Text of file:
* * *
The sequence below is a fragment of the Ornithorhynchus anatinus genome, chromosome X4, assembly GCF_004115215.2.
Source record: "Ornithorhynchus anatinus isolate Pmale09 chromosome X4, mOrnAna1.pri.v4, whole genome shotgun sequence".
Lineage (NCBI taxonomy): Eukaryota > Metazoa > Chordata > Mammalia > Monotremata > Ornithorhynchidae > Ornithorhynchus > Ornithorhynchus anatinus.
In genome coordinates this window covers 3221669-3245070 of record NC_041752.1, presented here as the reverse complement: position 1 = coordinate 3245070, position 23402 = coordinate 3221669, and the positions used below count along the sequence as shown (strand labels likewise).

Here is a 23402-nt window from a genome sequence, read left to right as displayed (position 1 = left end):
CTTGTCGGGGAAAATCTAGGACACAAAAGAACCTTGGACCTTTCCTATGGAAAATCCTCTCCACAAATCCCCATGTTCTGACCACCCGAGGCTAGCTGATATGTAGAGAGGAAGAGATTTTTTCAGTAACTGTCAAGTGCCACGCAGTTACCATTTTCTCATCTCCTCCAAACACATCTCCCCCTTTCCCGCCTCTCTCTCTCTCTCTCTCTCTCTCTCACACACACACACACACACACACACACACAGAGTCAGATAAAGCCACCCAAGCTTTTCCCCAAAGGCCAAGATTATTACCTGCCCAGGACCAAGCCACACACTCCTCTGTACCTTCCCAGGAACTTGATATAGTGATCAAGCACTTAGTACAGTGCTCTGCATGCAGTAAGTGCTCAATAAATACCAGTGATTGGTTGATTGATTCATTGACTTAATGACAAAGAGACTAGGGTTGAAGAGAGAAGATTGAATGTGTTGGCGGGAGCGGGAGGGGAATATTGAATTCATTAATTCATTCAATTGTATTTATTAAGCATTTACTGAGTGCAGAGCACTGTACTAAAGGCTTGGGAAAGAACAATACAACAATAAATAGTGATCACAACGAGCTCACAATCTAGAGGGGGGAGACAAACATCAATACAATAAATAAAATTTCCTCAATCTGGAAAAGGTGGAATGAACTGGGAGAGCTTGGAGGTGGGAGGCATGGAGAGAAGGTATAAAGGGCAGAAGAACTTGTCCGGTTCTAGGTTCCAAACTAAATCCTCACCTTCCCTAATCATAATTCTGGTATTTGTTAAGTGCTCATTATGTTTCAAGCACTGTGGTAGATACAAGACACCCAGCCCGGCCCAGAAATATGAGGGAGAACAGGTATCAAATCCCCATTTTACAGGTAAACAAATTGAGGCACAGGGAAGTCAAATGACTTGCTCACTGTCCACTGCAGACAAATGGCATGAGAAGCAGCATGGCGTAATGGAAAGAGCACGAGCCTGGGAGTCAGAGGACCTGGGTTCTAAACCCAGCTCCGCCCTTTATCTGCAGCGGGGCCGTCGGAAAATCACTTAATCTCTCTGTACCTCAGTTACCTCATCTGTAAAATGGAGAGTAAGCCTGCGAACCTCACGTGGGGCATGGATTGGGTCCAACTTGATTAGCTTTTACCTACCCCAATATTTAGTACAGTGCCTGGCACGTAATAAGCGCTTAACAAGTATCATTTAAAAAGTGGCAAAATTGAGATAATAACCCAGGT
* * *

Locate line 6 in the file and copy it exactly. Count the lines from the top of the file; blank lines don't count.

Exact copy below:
CTTGTCGGGGAAAATCTAGGACACAAAAGAACCTTGGACCTTTCCTATGGAAAATCCTCTCCACAAATCCCCATGTTCTGACCACCCGAGGCTAGCTGATATGTAGAGAGGAAGAGATTTTTTCAGTAACTGTCAAGTGCCACGCAGTTACCATTTTCTCATCTCCTCCAAACACATCTCCCCCTTTCCCGCCTCTCTCTCTCTCTCTCTCTCTCTCTCACACACACACACACACACACACACACACAGAGTCAGATAAAGCCACCCAAGCTTTTCCCCAAAGGCCAAGATTATTACCTGCCCAGGACCAAGCCACACACTCCTCTGTACCTTCCCAGGAACTTGATATAGTGATCAAGCACTTAGTACAGTGCTCTGCATGCAGTAAGTGCTCAATAAATACCAGTGATTGGTTGATTGATTCATTGACTTAATGACAAAGAGACTAGGGTTGAAGAGAGAAGATTGAATGTGTTGGCGGGAGCGGGAGGGGAATATTGAATTCATTAATTCATTCAATTGTATTTATTAAGCATTTACTGAGTGCAGAGCACTGTACTAAAGGCTTGGGAAAGAACAATACAACAATAAATAGTGATCACAACGAGCTCACAATCTAGAGGGGGGAGACAAACATCAATACAATAAATAAAATTTCCTCAATCTGGAAAAGGTGGAATGAACTGGGAGAGCTTGGAGGTGGGAGGCATGGAGAGAAGGTATAAAGGGCAGAAGAACTTGTCCGGTTCTAGGTTCCAAACTAAATCCTCACCTTCCCTAATCATAATTCTGGTATTTGTTAAGTGCTCATTATGTTTCAAGCACTGTGGTAGATACAAGACACCCAGCCCGGCCCAGAAATATGAGGGAGAACAGGTATCAAATCCCCATTTTACAGGTAAACAAATTGAGGCACAGGGAAGTCAAATGACTTGCTCACTGTCCACTGCAGACAAATGGCATGAGAAGCAGCATGGCGTAATGGAAAGAGCACGAGCCTGGGAGTCAGAGGACCTGGGTTCTAAACCCAGCTCCGCCCTTTATCTGCAGCGGGGCCGTCGGAAAATCACTTAATCTCTCTGTACCTCAGTTACCTCATCTGTAAAATGGAGAGTAAGCCTGCGAACCTCACGTGGGGCATGGATTGGGTCCAACTTGATTAGCTTTTACCTACCCCAATATTTAGTACAGTGCCTGGCACGTAATAAGCGCTTAACAAGTATCATTTAAAAAGTGGCAAAATTGAGATAATAACCCAGGT